Turkish President Recep Tayyip Erdogan continued his “tacit” criticism of the United States for supporting the Syrian Democratic Forces (SDF) coalition, mainly formed by the People's Protection Units (YPG), which Turkey classifies as a terrorist organization.
Ankara is demanding the expulsion of SDF from eastern Euphrates in northern Syria, as part of a Turkish-US plan to establish a safe zone in areas under the coalition’s control.
Washington continues to provide weapons and equipment to SDF, its closest ally in the war against ISIS.
Erdogan said the US continues to supply arms despite the Democratic Forces’ defeat and the readiness of US troops to leave Syria. He added that Washington repeatedly refuses to provide Turkey with weapons, a reference to Washington's previous rejection to sell Patriot missiles.
A convoy of new US military reinforcements entered northeastern Syria and headed to the bases of the international coalition. It contained dozens of trucks loaded with various vehicles and fuel tanks.
The convoy entered from the Kurdistan region of Iraq, through the Semalka Border Crossing with Syria, accompanied by SDF patrols.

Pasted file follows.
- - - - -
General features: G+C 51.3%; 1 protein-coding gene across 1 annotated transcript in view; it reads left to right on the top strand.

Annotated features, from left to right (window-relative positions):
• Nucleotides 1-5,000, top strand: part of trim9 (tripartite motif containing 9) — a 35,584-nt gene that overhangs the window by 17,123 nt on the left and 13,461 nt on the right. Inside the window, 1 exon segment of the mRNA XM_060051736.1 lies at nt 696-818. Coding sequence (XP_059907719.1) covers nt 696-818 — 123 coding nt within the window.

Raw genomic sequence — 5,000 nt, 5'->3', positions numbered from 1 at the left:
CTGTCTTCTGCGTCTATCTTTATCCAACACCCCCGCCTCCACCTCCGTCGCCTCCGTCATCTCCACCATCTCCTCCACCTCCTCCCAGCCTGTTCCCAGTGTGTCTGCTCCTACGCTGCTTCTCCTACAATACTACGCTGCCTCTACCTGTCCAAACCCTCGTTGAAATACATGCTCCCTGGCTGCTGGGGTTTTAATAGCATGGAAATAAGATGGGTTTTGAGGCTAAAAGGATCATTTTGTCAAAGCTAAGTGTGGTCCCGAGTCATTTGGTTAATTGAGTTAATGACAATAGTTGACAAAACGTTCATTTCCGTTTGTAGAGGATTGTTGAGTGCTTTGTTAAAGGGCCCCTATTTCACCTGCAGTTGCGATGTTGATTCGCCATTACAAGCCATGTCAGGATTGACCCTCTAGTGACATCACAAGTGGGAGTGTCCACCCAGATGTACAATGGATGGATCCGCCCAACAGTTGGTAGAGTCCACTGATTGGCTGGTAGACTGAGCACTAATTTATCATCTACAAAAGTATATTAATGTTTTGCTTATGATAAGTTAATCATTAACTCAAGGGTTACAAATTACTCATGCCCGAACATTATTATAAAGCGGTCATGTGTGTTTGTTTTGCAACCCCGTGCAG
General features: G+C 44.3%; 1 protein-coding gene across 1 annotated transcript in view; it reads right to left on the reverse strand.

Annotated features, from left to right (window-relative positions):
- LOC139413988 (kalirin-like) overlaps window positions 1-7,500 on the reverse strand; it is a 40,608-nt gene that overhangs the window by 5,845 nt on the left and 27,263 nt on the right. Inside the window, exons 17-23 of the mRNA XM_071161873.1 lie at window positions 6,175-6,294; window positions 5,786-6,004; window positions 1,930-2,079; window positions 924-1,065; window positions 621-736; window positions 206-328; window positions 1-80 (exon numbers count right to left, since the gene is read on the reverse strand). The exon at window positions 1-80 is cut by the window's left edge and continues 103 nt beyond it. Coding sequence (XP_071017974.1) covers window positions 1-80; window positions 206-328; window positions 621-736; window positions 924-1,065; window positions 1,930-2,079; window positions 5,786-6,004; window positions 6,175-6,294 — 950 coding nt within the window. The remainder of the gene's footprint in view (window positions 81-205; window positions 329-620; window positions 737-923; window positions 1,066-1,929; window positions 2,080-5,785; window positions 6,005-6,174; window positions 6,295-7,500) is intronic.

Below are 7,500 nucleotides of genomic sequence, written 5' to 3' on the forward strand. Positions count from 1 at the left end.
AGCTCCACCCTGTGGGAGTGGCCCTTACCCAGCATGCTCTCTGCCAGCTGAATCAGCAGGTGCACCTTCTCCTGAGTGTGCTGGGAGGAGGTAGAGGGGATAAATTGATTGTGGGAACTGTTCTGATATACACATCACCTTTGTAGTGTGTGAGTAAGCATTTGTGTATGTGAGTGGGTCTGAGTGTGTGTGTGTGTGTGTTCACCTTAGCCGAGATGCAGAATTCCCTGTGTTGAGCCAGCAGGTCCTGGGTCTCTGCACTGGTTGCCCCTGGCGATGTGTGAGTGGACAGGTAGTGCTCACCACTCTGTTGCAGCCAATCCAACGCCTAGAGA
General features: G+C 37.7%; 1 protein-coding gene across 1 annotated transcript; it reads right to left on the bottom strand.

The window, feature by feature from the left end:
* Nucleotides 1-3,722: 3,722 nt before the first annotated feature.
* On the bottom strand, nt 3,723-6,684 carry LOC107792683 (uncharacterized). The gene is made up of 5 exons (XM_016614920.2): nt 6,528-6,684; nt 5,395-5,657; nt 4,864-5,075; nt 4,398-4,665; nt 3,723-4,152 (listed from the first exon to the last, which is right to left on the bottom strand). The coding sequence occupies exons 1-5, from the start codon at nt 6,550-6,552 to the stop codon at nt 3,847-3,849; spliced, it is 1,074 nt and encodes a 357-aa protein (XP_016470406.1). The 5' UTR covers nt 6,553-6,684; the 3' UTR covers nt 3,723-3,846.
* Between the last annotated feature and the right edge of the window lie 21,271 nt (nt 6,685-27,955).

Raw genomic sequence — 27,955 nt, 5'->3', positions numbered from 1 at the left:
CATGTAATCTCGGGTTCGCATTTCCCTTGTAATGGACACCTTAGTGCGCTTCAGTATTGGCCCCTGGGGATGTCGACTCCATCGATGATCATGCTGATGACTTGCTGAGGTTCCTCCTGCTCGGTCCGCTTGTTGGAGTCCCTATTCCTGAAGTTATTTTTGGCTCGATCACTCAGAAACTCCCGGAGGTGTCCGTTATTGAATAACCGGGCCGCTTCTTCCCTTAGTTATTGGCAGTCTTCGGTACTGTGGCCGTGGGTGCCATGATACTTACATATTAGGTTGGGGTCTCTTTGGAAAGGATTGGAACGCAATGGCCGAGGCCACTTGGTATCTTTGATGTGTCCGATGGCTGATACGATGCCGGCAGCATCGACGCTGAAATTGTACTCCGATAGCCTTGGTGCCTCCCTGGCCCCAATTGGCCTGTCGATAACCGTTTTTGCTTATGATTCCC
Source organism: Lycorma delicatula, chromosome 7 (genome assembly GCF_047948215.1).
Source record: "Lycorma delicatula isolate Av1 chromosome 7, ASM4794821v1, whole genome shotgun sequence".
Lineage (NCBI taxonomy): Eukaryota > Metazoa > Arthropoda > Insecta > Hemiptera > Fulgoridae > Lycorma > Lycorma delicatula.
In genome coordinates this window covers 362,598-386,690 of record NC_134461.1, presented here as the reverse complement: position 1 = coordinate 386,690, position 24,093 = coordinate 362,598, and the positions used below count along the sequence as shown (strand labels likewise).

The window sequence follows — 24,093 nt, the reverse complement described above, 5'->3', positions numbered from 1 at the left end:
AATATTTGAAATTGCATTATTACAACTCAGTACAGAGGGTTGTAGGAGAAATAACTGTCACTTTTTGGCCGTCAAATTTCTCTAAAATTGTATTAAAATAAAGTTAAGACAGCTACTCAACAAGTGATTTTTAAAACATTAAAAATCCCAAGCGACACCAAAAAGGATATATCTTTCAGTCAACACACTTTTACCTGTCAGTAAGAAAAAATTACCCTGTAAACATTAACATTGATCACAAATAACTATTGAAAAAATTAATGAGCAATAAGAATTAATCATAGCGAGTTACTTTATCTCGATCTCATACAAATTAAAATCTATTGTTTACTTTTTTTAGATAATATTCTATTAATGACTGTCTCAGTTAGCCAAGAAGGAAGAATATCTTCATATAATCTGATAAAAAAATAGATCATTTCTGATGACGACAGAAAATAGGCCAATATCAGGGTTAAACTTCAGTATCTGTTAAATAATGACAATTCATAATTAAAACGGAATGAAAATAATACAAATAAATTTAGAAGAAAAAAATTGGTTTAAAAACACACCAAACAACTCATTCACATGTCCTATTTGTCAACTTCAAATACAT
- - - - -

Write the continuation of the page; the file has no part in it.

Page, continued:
This is the second convoy that enters northeast Syria in September, as four other convoys of military reinforcements entered the region last August, and headed to the bases of the international coalition.
The Syrian Democratic Forces control the eastern Euphrates, Manbij, and Tal Rifaat areas of Aleppo countryside.
On August 7, Turkish and US military officials agreed to set up a safe zone in northern Syria and develop a peace corridor to facilitate the movement of displaced Syrians who want to return home. They also agreed to establish a joint operations center. A month later, the first joint military patrol marched Tal Abyad area north of al-Raqqa.
On Saturday, Erdogan said he discussed with US President Donald Trump the issue of sending thousands of trucks loaded with ammunition and equipment free of charge to Kurdish forces in the east of Euphrates, under the pretext of fighting ISIS.
He noted that Turkey could not buy those weapons from Washington at their prices.
The Turkish President indicated that his country would establish a safe zone along 422 kilometers of its border with Syria, with a depth of 32 kilometers.
He explained that the depth of the safe zone is important for cleansing it from terrorists and handing it over to its original owners, such as Arabs who make up 85-90 percent of the population there.
The US opposes the establishment of a safe zone at this depth and such area, offering a depth of 5 to 14 kilometers.
It also rejects Turkey’s sole control of the proposed safe area, stressing however that it would work to meet its needs while protecting its Kurdish ally.
Erdogan on Sunday discussed Turkey-US bilateral relations, regional developments and Syria in a phone call with his US counterpart, according to the Turkish Presidency of Communications.
The two leaders are expected to meet on the sidelines of the UN General Assembly meetings.